Guatemalan groups expressed disappointment with Vice Pres. Kamala Harris’s visit to the country in June. This article was published in the September-October 2021 issue of NewsNotes.
Vice President Kamala Harris’s June visit to Guatemala and Mexico was meant to highlight the Biden administration’s plan to address the root causes of U.S. immigration, particularly from Central America’s “Northern Triangle” of Guatemala, Honduras, and El Salvador. But community leaders from the remote Guatemalan department of El Petén worry that U.S. authorities have not yet demonstrated a willingness to tackle the deep and complicated roots of such migration, which inevitably involve the violent history of U.S. interventionism and economic interests in the region.
Vincentian Father Flavio Tercero, who worked for many years in El Petén (including with Maryknoll Brother Marty Shea), and Guatemalan lawyer Ramón Cadena recently spoke with the National Catholic Reporter (NCR) about a statement they wrote (excerpted below) in anticipation of Harris’ trip. In detailed and pointed commentary, NCR’s Tom Roberts reports that Cadena appreciated Harris’ emphasis on the need for Guatemala to care for its people, end corruption, and stop human trafficking, but that “he was disappointed at the limited contact she had with grassroots groups and representatives.”
During the 39-year Guatemalan civil war, subsistence farming families were relocated to El Petén from other regions by the government.
Then, in the 1990s, the land was declared a protected area. The new law meant that oil interests and other large-scale “mega-projects” from dams to eco-tourism can operate there, but the farmers cannot.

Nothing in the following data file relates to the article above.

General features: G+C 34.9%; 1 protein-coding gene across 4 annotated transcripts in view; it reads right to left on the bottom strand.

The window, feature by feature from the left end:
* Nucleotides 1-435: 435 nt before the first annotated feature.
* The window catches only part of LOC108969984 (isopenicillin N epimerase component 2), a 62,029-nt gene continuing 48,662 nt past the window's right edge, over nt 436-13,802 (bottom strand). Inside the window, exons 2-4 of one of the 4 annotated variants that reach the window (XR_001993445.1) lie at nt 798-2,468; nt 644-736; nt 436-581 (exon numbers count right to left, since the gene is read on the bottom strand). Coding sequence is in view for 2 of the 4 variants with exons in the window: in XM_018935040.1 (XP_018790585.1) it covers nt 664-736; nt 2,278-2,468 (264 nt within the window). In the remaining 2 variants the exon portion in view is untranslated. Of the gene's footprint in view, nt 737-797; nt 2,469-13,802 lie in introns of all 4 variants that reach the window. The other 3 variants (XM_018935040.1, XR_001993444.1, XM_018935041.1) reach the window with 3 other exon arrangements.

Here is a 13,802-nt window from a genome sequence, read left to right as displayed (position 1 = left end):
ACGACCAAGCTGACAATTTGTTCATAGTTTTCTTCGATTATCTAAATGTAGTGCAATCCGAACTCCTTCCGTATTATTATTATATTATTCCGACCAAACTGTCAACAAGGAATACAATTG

Given no recourse and nowhere else to go, families in El Petén are violently and systematically displaced. Burned out of their homes, their crops destroyed, pursued by the military, they are precisely the kinds of desperate families who often migrate through Mexico to the United States. According to Tercero and Cadena’s statement, as of 2019, El Petén had the fourth largest rate of emigration of the regions of Guatemala. Yet, despite repeated requests, the El Petén regional representatives were not represented among the groups Vice President Harris met with, while groups more closely aligned with powerful state and private interests were.
The snub was nothing new. In August, MOGC staff spoke with Tercero, Cadena, and a handful of community leaders from El Petén who asked not to be named because they could be targeted by military and paramilitary groups in the region. They recounted decades of attempts to call international attention to their plight, only to be ignored by officials from the United States and other embassies, the United Nations High Commission, and Guatemala’s Catholic hierarchy.
The leaders from El Petén say that U.S. efforts to address the root causes of migration must consider the experience and insights of communities like theirs, or else money aimed at economic improvement will only fuel corruption, impunity will continue to enable their persecutors, and desperate families fleeing violence will continue to seek refuge in the United States.
As long as their voices are ignored, one leader told MOGC, “When Vice President Harris says to Guatemalans, ‘Do not come,’ we do not hear the message that we should stay in our country to build a better future. The message we hear is that the poor and victims of violence have no value, and we will be punished.”
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